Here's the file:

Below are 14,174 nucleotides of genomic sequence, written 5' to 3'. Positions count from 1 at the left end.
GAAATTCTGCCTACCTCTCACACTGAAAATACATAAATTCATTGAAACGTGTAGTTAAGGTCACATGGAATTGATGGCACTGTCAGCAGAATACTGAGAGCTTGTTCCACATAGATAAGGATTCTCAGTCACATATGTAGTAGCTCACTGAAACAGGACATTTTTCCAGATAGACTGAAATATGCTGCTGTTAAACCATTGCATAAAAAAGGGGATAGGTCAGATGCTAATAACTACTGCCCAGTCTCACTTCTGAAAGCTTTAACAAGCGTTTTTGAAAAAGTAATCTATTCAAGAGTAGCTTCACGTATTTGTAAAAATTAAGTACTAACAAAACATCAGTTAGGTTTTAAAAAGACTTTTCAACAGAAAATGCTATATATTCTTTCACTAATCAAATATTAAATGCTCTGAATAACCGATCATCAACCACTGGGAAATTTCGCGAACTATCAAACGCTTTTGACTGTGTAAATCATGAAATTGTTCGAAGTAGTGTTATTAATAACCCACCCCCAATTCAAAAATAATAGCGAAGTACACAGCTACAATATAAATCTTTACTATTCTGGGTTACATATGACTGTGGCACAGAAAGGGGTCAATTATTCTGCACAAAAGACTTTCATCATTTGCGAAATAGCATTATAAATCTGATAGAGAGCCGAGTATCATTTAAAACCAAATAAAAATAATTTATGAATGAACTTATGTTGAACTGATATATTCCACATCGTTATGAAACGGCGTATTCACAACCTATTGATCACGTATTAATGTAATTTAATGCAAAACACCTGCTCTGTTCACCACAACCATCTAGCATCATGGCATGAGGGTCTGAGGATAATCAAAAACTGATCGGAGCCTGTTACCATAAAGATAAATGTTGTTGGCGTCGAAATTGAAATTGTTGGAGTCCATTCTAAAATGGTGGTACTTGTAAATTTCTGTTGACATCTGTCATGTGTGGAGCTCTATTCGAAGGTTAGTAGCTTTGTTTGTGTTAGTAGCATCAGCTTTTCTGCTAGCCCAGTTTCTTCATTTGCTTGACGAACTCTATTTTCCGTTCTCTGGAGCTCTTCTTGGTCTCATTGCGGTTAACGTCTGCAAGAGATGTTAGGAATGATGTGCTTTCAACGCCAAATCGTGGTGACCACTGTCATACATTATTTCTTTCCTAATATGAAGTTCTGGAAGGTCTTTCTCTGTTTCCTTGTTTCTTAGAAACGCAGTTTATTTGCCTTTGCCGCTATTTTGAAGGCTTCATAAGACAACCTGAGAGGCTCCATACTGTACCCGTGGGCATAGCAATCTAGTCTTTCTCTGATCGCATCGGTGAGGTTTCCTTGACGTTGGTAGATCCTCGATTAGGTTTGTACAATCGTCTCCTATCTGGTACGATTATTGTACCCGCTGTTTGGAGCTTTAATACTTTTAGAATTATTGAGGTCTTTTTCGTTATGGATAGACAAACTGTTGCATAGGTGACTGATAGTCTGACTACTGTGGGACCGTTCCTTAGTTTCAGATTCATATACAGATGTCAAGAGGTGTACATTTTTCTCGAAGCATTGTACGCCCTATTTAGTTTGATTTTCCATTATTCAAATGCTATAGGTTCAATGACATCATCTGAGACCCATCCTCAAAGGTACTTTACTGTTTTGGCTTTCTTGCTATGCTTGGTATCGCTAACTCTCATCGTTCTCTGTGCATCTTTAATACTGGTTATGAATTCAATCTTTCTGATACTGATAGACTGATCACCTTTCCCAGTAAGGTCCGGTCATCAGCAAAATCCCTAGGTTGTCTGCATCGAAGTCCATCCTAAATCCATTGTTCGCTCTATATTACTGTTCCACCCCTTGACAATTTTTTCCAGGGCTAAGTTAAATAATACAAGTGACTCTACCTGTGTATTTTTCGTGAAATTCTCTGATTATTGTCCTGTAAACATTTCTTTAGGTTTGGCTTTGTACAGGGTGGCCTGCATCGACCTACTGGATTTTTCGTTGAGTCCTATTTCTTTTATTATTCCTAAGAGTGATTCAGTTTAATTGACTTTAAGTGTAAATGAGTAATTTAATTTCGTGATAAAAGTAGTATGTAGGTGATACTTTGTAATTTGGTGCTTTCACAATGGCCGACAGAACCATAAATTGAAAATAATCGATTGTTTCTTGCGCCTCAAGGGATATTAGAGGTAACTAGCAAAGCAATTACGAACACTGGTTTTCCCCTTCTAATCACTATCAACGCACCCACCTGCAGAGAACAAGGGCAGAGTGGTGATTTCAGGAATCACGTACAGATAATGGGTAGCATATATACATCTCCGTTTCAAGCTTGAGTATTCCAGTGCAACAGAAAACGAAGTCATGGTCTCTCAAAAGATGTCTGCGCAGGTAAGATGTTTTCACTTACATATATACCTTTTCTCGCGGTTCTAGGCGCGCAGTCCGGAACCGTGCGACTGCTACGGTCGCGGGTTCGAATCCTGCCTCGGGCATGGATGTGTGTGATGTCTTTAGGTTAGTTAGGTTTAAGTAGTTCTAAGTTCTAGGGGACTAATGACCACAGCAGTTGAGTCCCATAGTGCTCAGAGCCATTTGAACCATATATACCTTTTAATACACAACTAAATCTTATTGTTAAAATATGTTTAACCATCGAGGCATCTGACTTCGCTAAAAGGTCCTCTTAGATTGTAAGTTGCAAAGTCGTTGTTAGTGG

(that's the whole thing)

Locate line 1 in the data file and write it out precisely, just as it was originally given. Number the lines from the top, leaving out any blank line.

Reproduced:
Below are 14,174 nucleotides of genomic sequence, written 5' to 3'. Positions count from 1 at the left end.